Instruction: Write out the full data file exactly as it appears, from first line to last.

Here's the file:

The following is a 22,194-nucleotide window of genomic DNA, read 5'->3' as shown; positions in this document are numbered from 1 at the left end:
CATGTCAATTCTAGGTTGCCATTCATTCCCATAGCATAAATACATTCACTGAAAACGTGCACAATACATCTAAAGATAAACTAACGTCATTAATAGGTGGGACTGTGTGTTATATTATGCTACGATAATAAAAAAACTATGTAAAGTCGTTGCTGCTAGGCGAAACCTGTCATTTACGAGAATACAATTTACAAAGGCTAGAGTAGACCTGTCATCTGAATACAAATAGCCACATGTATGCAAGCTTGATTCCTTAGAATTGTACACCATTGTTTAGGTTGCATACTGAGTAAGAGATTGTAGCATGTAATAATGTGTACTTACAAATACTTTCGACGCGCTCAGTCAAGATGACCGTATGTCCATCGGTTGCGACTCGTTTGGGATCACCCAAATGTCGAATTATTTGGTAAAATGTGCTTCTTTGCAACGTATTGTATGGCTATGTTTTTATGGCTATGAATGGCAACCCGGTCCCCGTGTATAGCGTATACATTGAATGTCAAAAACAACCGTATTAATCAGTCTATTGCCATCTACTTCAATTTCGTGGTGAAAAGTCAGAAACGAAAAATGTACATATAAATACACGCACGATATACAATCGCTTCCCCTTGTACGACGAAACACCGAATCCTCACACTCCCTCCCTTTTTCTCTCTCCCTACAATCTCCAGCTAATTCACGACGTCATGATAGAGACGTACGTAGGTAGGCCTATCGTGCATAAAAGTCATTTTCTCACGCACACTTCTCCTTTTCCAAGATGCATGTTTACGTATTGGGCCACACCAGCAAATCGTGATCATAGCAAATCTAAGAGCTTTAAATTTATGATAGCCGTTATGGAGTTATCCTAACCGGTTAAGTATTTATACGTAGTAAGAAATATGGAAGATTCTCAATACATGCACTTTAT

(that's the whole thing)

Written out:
The following is a 22,194-nucleotide window of genomic DNA, read 5'->3' as shown; positions in this document are numbered from 1 at the left end:
CATGTCAATTCTAGGTTGCCATTCATTCCCATAGCATAAATACATTCACTGAAAACGTGCACAATACATCTAAAGATAAACTAACGTCATTAATAGGTGGGACTGTGTGTTATATTATGCTACGATAATAAAAAAACTATGTAAAGTCGTTGCTGCTAGGCGAAACCTGTCATTTACGAGAATACAATTTACAAAGGCTAGAGTAGACCTGTCATCTGAATACAAATAGCCACATGTATGCAAGCTTGATTCCTTAGAATTGTACACCATTGTTTAGGTTGCATACTGAGTAAGAGATTGTAGCATGTAATAATGTGTACTTACAAATACTTTCGACGCGCTCAGTCAAGATGACCGTATGTCCATCGGTTGCGACTCGTTTGGGATCACCCAAATGTCGAATTATTTGGTAAAATGTGCTTCTTTGCAACGTATTGTATGGCTATGTTTTTATGGCTATGAATGGCAACCCGGTCCCCGTGTATAGCGTATACATTGAATGTCAAAAACAACCGTATTAATCAGTCTATTGCCATCTACTTCAATTTCGTGGTGAAAAGTCAGAAACGAAAAATGTACATATAAATACACGCACGATATACAATCGCTTCCCCTTGTACGACGAAACACCGAATCCTCACACTCCCTCCCTTTTTCTCTCTCCCTACAATCTCCAGCTAATTCACGACGTCATGATAGAGACGTACGTAGGTAGGCCTATCGTGCATAAAAGTCATTTTCTCACGCACACTTCTCCTTTTCCAAGATGCATGTTTACGTATTGGGCCACACCAGCAAATCGTGATCATAGCAAATCTAAGAGCTTTAAATTTATGATAGCCGTTATGGAGTTATCCTAACCGGTTAAGTATTTATACGTAGTAAGAAATATGGAAGATTCTCAATACATGCACTTTAT